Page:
Death of the internet middle class

There have been fears, there have been warnings, but now that the soft brown substance has finally hit the ventilator, let’s take a step back and take a look at the bigger picture. The bigger picture – actually, the biggest one – is that one of the best ideas in the history of humankind – if not THE best – is in danger of dying from strangulation by bureaucracy.

There are dozens, probably hundreds, possibly even thousands of texts on the internet supplying reliable data[1] so I’ll just continue with my summary and assessment.

As of January 1, 2015 any internet business is obliged to calculate and pay VAT to the buyer’s country, in the amount dictated by that country,  even if said business isn’t located in the EU.
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Breaking the Kyklos, part 2

Dynamic systems are a bitch. They are, well, dynamic, consisting of many parts and are, very often, unpredictable. For example, one of the things that falls into this category is called “society”. Sometimes we want to predict how a society will behave under certain conditions. We know that guessing it accurately is impossible. However, sometimes a discussion about the dynamics can be helpful, especially if we want to obtain a certain result. For example, a stable and advancing society.

I have already pinpointed some inherent problems with the system called Democracy. I also noted that replacing it with something else is not the preferable solution. So let’s see what else we may have at our disposal.
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Breaking the Kyklos, part 1

People who are past a certain age tend to see everything around them more critically, leading to the (in)famous old age adage “This is not the way things were done in my time”, usually dismissed by claiming people are most likely to be defining any “Golden Age” when they actually reach  “the age in which they need to get golden teeth”.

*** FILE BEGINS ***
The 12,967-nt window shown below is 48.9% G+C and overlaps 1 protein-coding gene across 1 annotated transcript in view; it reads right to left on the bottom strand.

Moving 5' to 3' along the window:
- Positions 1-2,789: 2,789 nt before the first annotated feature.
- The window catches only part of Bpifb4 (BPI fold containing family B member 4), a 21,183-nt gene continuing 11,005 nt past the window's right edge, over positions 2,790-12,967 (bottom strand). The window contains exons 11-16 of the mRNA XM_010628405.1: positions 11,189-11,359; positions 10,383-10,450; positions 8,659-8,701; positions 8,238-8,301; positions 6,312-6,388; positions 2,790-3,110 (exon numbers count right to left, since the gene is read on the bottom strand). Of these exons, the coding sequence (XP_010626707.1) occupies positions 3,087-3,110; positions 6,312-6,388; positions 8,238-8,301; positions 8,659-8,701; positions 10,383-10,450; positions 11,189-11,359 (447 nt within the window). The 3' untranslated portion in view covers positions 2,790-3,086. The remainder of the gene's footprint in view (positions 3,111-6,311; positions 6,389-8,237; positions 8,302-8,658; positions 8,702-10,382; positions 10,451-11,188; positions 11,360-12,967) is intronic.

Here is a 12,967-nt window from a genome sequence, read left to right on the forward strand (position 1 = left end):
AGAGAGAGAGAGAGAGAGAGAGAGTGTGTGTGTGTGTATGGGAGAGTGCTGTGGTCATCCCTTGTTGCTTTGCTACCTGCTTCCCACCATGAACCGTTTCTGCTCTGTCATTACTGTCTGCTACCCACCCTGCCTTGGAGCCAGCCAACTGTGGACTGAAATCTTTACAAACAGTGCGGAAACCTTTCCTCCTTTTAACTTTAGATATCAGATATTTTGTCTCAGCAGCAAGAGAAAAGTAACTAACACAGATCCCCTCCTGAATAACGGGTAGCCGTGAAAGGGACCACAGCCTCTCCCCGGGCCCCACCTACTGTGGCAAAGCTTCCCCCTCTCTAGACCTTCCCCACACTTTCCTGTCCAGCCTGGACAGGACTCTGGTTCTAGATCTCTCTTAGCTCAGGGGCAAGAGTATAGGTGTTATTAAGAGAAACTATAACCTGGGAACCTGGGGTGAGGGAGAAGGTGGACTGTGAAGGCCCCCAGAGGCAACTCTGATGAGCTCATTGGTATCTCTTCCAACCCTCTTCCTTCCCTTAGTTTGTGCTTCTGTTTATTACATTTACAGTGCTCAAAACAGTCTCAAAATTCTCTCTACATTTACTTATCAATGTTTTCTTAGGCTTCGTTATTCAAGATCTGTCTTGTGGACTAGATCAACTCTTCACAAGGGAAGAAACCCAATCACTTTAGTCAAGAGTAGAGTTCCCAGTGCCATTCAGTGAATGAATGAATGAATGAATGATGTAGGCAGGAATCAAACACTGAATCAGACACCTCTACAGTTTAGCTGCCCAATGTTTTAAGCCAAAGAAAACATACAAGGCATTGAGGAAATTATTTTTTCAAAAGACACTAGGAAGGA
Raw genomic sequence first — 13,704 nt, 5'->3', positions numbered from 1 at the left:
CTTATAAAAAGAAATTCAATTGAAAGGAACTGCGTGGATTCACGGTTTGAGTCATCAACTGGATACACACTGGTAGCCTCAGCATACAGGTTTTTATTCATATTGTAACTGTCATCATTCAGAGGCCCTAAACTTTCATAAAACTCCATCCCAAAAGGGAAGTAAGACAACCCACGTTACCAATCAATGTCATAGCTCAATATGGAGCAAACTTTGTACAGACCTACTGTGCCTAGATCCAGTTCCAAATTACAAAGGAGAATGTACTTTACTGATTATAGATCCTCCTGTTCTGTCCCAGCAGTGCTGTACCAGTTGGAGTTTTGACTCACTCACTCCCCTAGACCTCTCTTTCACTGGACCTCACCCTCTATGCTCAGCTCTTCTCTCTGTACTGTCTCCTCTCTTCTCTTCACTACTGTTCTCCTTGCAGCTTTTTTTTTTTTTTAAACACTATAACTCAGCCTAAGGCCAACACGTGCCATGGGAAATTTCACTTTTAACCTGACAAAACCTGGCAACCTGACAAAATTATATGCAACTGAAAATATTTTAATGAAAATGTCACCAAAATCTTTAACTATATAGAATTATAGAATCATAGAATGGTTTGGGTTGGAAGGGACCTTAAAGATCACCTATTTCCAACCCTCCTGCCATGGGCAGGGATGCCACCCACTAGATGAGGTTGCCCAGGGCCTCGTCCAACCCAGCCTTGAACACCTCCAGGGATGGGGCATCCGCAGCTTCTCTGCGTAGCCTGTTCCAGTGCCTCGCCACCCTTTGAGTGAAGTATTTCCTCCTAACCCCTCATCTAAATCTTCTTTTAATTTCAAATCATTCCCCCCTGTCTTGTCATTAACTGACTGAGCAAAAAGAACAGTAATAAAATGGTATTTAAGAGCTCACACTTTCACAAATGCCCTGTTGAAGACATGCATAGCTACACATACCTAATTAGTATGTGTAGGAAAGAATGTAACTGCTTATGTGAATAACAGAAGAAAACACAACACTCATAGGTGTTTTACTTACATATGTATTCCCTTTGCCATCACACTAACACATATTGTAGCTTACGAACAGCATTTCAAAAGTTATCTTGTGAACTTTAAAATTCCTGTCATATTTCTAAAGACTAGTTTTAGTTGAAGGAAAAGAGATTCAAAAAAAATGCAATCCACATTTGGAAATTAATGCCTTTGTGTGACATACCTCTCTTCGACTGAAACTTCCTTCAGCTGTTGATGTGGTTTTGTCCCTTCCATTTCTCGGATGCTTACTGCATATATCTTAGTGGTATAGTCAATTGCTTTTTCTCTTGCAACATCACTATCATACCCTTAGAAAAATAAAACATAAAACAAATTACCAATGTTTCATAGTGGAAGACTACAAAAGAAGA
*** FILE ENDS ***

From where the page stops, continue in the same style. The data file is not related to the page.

However, looking at the society we live in, there are more and more indications that, after a few decades – or even centuries – of constant technical and material progress, things on the part of our planet we like to call “civilized” have been stagnating. Some places have even started to slip backwards.
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Not “islamists”, just human scum

A lot is being said about the Charlie Hebdo case, but I’d like to highlight a side comment by Jon Stewart: “Our goal tonight is not to make sense of this, because there is no sense to be made of this,” he said. “Our goal, as it is always, is to keep going.”

The problem with many commentators is that they are trying to make sense of this event. But that’s impossible. It was a mindless act of two lunatics and, as a friend said, if Andreas Breevik was never referred to as “Norwegianist” or “Christianist”, then the real offense to the Islamic world is not publishing caricatures of the Prophet, but calling the Kouachi brothers “islamist” while, in truth, they betrayed their faith and everything their Prophet spoke for.
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Into the New Barbarism?

ape-suicideI recently stumbled upon a piece in The New Yorker, European Science’s Great Leap Backward. The fact that Europe has begun to prefer politics to data wasn’t really a surprise nor a revelation, but it did provide some additional overtones to the nagging feeling that I’ve had for some time.